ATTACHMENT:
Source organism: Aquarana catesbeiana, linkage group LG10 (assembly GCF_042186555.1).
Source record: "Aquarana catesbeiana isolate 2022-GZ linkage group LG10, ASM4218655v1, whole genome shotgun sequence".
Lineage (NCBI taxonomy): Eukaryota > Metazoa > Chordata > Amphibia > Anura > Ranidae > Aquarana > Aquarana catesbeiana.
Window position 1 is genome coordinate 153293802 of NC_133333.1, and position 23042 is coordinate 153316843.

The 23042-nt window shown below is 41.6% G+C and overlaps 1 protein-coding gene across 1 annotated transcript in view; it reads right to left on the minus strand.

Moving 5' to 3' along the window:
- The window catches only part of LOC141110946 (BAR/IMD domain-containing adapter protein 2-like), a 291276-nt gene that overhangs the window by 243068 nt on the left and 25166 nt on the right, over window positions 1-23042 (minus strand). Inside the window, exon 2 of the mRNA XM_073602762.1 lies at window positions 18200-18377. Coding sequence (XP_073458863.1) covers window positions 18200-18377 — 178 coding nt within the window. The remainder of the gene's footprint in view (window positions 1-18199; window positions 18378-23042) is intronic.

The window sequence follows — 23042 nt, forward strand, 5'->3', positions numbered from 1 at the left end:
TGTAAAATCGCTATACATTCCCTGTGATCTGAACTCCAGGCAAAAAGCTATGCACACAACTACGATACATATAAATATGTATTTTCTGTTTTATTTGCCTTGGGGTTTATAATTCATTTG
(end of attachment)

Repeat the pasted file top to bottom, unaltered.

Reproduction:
Source organism: Aquarana catesbeiana, linkage group LG10 (assembly GCF_042186555.1).
Source record: "Aquarana catesbeiana isolate 2022-GZ linkage group LG10, ASM4218655v1, whole genome shotgun sequence".
Lineage (NCBI taxonomy): Eukaryota > Metazoa > Chordata > Amphibia > Anura > Ranidae > Aquarana > Aquarana catesbeiana.
Window position 1 is genome coordinate 153293802 of NC_133333.1, and position 23042 is coordinate 153316843.

The 23042-nt window shown below is 41.6% G+C and overlaps 1 protein-coding gene across 1 annotated transcript in view; it reads right to left on the minus strand.

Moving 5' to 3' along the window:
- The window catches only part of LOC141110946 (BAR/IMD domain-containing adapter protein 2-like), a 291276-nt gene that overhangs the window by 243068 nt on the left and 25166 nt on the right, over window positions 1-23042 (minus strand). Inside the window, exon 2 of the mRNA XM_073602762.1 lies at window positions 18200-18377. Coding sequence (XP_073458863.1) covers window positions 18200-18377 — 178 coding nt within the window. The remainder of the gene's footprint in view (window positions 1-18199; window positions 18378-23042) is intronic.

The window sequence follows — 23042 nt, forward strand, 5'->3', positions numbered from 1 at the left end:
TGTAAAATCGCTATACATTCCCTGTGATCTGAACTCCAGGCAAAAAGCTATGCACACAACTACGATACATATAAATATGTATTTTCTGTTTTATTTGCCTTGGGGTTTATAATTCATTTG